Two new reports out this month have shed light on the hot-button topic of risking drug prices, offering unchallenged proof that we as Americans are getting ripped off and subsidizing treatment for the rest of the world.
As it stands, the prescription drug and medical device lobbying efforts are the largest in the United States, spending more than $250 million each year to try to persuade our lawmakers. And what these companies repeatedly ask for is less legal rights for patients and less regulation on prices.
Now, separate reports released in recent weeks show we may be paying up to 10 times more than patients in other countries for the same drugs. And, drug companies are charging up to 600 times more for drugs than it costs to produce them.
The first report surfaced on September 22nd, when Dr. Andrew Hill of the University of Liverpool revealed his preliminary findings of a review of the costs of critical cancer medications in countries around the world.
Hill based his study on costs for tyrosine kinase inhibitors, a powerful class of drugs gaining in popularity for treating various types of cancer due to the fact they have fewer side effects than chemotherapy.
As an example, he found that leukemia drug Glivec from Novartis only costs $159 per year to produce, but is sold for $106,000 in the United States. This is compared to around $30,000 in Europe.
The lung cancer treatment Tarceva from Roche costs only $236 per year to produce; however it is sold for $79,000 here in the U.S. It averages only $27,500 in Europe.
Lastly, the cancer drug Tykerb, also from Novartis, costs $4,000 to produce, but is sold for $74,000 here and $35,000 in Europe.
Next, the International Federation of Health Plans released the findings of its latest study on drug prices in first-world countries. It found that Americans pay as much as 10 times more for the same drugs as similar patients in Europe, Canada, Australia and South America.
Some common examples were the depression medication Cymbalta from Eli Lilly, which costs $194 in the United States but only $46 in England and $110 in Canada.
The acid reflux disease fighter Nexium from AstraZeneca costs $215 in the U.S. but only $60 in Switzerland and just $23 in the Netherlands.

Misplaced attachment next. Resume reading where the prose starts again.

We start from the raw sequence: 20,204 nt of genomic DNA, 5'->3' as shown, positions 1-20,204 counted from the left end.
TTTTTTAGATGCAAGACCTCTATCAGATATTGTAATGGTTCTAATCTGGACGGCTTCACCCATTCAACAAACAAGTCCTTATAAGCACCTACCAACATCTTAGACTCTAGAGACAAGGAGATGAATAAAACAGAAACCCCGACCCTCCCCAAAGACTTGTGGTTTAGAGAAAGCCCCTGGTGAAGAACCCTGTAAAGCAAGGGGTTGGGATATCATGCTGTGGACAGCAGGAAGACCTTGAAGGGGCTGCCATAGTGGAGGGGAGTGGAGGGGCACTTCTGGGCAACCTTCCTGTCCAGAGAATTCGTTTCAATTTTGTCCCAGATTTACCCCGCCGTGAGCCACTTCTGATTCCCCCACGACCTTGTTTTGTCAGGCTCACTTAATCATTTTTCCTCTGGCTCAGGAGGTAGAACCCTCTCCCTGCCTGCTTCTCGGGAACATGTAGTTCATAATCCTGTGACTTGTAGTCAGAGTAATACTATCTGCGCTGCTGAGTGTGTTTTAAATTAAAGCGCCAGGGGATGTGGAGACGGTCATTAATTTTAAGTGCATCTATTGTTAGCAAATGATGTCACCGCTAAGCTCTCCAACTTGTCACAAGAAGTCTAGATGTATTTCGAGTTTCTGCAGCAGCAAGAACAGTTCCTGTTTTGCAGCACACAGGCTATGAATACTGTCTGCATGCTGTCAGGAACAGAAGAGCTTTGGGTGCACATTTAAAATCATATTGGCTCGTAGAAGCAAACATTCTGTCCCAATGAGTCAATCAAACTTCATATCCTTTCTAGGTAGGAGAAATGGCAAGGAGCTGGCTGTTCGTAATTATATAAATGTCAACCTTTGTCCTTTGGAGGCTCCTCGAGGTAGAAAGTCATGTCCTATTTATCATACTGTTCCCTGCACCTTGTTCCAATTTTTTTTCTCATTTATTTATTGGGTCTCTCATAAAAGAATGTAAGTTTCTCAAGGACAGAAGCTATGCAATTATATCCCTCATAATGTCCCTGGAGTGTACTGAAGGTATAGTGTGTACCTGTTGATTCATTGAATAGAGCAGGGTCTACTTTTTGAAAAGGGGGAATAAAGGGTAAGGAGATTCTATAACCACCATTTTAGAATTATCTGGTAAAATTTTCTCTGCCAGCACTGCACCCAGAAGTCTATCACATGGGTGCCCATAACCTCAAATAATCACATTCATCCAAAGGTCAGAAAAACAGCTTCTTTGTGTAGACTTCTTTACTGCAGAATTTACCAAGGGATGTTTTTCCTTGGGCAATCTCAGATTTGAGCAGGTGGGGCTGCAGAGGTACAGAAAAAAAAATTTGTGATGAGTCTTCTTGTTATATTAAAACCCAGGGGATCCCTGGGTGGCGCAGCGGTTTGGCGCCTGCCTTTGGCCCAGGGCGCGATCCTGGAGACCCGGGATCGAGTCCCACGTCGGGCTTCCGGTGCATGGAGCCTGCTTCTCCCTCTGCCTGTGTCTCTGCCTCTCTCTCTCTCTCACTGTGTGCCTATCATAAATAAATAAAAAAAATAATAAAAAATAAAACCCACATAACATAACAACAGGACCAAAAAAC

The reason for the difference is largely due to price limits set by other governments and health providers that are not present in the United States. So most companies recoup developmental costs and profits lost in other countries by charging U.S. consumers more.
Drug companies also argue that they have to make decent profits to continue developing new and unique treatments for emerging and changing medical conditions.
However, as Dr. Andrew Hill points out, the U.S. GDP is not nearly as high by comparison to other countries as the price hikes on our system. Therefore, we are paying much more than our collective share.
And, don’t forget: drug company lobbyists are working every day to erode the legal rights of those injured by their drugs. If they had their way, no one would be entitled to compensation for the injury or death of a loved one.
Check back for more from DrugNews on the efforts to equalize drug prices in the United States.
Hirschler, B. Exclusive: Americans overpaying hugely for cancer drugs – study. Reuters. (September 22, 2015). Retrieved from www.reuters.com
Wasserman, E. How much more does the U.S. pay for drugs? Up to 10 times more, report says. FiercePharma. (September 28, 2015). Retrieved from www.fiercepharma.com
Last summer, the Department of Justice unveiled the details of an ongoing lawsuit and resulting settlement against industrial giant 3M, claiming the company had furnished defective combat earplugs to millions of U.S. troops serving around the world.